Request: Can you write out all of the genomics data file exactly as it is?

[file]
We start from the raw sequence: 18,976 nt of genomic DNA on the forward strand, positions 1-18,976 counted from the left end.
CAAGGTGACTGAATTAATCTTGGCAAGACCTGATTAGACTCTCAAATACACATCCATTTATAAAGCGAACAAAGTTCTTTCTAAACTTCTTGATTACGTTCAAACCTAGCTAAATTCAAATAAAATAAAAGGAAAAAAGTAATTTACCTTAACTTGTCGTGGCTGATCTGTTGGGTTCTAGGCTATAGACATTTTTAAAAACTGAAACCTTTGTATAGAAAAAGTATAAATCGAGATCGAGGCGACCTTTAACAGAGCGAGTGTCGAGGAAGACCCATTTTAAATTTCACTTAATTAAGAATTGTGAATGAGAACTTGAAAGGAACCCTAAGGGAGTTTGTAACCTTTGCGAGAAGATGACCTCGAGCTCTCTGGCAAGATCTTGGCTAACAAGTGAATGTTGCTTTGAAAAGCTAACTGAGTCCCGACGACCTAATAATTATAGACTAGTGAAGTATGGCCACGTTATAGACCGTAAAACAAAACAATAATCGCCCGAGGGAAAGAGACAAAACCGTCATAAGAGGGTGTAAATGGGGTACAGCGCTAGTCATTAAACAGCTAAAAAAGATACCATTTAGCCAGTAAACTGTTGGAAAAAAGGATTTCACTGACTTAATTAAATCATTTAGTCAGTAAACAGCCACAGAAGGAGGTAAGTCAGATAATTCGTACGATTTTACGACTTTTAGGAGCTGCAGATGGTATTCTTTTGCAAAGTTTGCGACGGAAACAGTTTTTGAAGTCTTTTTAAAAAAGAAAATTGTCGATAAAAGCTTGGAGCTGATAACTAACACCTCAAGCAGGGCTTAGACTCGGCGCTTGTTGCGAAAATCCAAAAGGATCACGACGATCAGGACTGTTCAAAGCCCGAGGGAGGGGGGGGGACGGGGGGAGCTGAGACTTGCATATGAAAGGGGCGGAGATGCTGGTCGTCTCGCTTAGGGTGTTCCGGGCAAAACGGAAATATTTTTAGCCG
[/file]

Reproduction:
We start from the raw sequence: 18,976 nt of genomic DNA on the forward strand, positions 1-18,976 counted from the left end.
CAAGGTGACTGAATTAATCTTGGCAAGACCTGATTAGACTCTCAAATACACATCCATTTATAAAGCGAACAAAGTTCTTTCTAAACTTCTTGATTACGTTCAAACCTAGCTAAATTCAAATAAAATAAAAGGAAAAAAGTAATTTACCTTAACTTGTCGTGGCTGATCTGTTGGGTTCTAGGCTATAGACATTTTTAAAAACTGAAACCTTTGTATAGAAAAAGTATAAATCGAGATCGAGGCGACCTTTAACAGAGCGAGTGTCGAGGAAGACCCATTTTAAATTTCACTTAATTAAGAATTGTGAATGAGAACTTGAAAGGAACCCTAAGGGAGTTTGTAACCTTTGCGAGAAGATGACCTCGAGCTCTCTGGCAAGATCTTGGCTAACAAGTGAATGTTGCTTTGAAAAGCTAACTGAGTCCCGACGACCTAATAATTATAGACTAGTGAAGTATGGCCACGTTATAGACCGTAAAACAAAACAATAATCGCCCGAGGGAAAGAGACAAAACCGTCATAAGAGGGTGTAAATGGGGTACAGCGCTAGTCATTAAACAGCTAAAAAAGATACCATTTAGCCAGTAAACTGTTGGAAAAAAGGATTTCACTGACTTAATTAAATCATTTAGTCAGTAAACAGCCACAGAAGGAGGTAAGTCAGATAATTCGTACGATTTTACGACTTTTAGGAGCTGCAGATGGTATTCTTTTGCAAAGTTTGCGACGGAAACAGTTTTTGAAGTCTTTTTAAAAAAGAAAATTGTCGATAAAAGCTTGGAGCTGATAACTAACACCTCAAGCAGGGCTTAGACTCGGCGCTTGTTGCGAAAATCCAAAAGGATCACGACGATCAGGACTGTTCAAAGCCCGAGGGAGGGGGGGGGACGGGGGGAGCTGAGACTTGCATATGAAAGGGGCGGAGATGCTGGTCGTCTCGCTTAGGGTGTTCCGGGCAAAACGGAAATATTTTTAGCCG